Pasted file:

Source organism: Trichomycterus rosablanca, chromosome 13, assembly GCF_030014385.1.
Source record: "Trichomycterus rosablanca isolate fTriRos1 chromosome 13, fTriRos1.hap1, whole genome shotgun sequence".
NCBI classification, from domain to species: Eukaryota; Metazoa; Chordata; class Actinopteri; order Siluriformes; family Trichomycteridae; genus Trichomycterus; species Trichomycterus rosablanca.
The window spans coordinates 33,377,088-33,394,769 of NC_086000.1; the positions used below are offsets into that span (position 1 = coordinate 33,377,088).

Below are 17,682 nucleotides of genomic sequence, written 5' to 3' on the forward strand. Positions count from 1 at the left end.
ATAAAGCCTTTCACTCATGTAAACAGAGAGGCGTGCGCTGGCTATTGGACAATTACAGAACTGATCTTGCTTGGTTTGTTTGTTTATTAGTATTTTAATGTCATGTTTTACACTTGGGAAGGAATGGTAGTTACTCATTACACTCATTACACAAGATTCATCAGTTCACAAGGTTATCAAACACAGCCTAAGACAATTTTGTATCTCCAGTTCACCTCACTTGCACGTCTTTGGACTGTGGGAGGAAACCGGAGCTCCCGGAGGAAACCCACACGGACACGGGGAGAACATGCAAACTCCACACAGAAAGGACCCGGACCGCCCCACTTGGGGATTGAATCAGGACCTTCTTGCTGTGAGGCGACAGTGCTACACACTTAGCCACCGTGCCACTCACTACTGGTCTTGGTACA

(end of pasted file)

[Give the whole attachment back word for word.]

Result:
Source organism: Trichomycterus rosablanca, chromosome 13, assembly GCF_030014385.1.
Source record: "Trichomycterus rosablanca isolate fTriRos1 chromosome 13, fTriRos1.hap1, whole genome shotgun sequence".
NCBI classification, from domain to species: Eukaryota; Metazoa; Chordata; class Actinopteri; order Siluriformes; family Trichomycteridae; genus Trichomycterus; species Trichomycterus rosablanca.
The window spans coordinates 33,377,088-33,394,769 of NC_086000.1; the positions used below are offsets into that span (position 1 = coordinate 33,377,088).

Below are 17,682 nucleotides of genomic sequence, written 5' to 3' on the forward strand. Positions count from 1 at the left end.
ATAAAGCCTTTCACTCATGTAAACAGAGAGGCGTGCGCTGGCTATTGGACAATTACAGAACTGATCTTGCTTGGTTTGTTTGTTTATTAGTATTTTAATGTCATGTTTTACACTTGGGAAGGAATGGTAGTTACTCATTACACTCATTACACAAGATTCATCAGTTCACAAGGTTATCAAACACAGCCTAAGACAATTTTGTATCTCCAGTTCACCTCACTTGCACGTCTTTGGACTGTGGGAGGAAACCGGAGCTCCCGGAGGAAACCCACACGGACACGGGGAGAACATGCAAACTCCACACAGAAAGGACCCGGACCGCCCCACTTGGGGATTGAATCAGGACCTTCTTGCTGTGAGGCGACAGTGCTACACACTTAGCCACCGTGCCACTCACTACTGGTCTTGGTACA